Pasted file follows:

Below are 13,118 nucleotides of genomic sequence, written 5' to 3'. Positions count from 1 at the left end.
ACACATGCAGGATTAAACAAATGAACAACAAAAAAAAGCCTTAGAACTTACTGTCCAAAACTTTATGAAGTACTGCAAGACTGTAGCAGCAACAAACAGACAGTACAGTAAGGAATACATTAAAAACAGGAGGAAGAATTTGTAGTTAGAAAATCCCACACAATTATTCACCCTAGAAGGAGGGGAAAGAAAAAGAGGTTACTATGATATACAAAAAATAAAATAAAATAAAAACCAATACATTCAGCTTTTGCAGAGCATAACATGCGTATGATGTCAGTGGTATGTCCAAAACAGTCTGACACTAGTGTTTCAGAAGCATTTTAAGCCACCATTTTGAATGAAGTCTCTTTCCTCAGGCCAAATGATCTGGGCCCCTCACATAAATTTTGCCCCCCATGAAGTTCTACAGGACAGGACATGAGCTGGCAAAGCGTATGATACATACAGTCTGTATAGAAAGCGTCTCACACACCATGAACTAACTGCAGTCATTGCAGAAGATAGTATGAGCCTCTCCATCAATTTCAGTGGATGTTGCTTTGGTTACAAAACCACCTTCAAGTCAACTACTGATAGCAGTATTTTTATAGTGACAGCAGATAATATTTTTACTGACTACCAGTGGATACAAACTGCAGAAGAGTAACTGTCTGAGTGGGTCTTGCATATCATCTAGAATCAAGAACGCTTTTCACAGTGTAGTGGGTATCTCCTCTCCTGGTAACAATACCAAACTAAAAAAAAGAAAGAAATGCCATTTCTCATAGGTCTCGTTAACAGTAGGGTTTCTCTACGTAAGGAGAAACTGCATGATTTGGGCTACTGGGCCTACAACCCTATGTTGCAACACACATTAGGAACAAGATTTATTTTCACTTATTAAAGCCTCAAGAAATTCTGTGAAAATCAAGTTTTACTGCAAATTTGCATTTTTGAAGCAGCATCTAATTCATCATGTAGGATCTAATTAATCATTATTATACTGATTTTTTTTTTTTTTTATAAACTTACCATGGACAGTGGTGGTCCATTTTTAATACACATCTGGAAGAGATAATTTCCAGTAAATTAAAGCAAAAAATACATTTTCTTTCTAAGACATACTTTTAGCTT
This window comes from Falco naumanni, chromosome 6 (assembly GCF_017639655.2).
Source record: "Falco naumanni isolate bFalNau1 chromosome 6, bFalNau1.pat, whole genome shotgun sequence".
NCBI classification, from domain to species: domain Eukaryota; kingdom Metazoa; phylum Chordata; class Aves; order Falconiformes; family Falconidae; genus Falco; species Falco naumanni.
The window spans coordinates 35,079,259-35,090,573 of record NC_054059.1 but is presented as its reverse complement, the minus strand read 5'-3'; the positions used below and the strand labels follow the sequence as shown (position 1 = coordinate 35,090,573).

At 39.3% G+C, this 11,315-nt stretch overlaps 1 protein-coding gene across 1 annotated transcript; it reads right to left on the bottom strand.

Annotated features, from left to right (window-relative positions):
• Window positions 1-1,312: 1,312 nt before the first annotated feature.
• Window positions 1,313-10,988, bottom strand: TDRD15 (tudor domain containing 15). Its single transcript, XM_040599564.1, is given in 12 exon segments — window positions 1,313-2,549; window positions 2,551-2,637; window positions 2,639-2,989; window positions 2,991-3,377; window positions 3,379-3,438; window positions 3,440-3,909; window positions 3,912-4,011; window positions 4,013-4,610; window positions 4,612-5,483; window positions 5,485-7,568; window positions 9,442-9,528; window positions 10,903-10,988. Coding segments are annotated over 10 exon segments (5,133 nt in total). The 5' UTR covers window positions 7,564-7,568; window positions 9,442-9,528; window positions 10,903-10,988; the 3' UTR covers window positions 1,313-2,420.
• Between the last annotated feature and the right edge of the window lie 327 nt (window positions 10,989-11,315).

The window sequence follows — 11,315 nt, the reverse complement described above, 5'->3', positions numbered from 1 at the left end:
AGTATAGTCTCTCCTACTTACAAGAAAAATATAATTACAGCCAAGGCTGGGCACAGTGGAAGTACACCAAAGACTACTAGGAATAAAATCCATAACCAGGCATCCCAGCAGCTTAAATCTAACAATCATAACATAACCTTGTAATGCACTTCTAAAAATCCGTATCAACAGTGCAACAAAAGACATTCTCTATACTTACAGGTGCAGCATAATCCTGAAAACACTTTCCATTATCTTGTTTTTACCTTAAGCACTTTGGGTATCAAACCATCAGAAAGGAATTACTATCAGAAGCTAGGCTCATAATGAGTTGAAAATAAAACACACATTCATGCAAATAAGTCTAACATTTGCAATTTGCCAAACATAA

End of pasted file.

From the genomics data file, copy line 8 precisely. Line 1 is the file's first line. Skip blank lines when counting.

Annotated features, from left to right (window-relative positions):